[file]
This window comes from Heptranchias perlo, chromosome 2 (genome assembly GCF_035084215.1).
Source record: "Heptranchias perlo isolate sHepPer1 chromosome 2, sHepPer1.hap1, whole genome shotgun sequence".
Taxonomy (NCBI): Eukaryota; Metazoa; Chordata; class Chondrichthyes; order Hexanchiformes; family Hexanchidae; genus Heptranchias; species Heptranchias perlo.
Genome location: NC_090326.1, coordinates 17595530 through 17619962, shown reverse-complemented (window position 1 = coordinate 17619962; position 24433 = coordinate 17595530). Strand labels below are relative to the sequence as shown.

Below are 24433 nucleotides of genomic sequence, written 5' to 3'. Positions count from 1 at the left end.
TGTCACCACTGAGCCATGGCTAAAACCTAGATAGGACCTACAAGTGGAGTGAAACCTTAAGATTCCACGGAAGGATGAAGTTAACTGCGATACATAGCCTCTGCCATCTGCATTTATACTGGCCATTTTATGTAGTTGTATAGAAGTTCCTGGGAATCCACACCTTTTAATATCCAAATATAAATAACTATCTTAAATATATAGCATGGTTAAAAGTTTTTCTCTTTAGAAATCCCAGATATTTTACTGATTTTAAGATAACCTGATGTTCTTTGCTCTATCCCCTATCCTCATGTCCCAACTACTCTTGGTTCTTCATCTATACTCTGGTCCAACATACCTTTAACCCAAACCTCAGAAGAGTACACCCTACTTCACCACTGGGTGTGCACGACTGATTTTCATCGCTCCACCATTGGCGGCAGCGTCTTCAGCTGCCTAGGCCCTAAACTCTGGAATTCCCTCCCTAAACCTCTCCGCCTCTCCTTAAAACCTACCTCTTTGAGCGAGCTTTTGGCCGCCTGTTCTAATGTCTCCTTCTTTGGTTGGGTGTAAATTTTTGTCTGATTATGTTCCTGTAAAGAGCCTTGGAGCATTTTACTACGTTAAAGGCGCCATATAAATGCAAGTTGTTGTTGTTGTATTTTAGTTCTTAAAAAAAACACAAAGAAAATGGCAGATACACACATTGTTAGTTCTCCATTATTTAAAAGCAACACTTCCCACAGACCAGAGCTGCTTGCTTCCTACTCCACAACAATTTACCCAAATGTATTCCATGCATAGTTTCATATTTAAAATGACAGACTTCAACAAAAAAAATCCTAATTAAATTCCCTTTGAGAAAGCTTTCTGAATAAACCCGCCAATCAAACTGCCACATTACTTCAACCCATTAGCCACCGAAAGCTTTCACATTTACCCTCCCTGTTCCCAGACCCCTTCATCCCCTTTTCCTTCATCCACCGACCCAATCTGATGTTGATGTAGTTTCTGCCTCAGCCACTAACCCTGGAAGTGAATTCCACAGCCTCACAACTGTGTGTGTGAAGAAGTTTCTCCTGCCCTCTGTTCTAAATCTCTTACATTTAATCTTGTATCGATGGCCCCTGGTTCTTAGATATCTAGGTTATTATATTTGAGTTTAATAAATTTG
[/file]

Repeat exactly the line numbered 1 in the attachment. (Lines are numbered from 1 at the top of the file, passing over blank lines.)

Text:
This window comes from Heptranchias perlo, chromosome 2 (genome assembly GCF_035084215.1).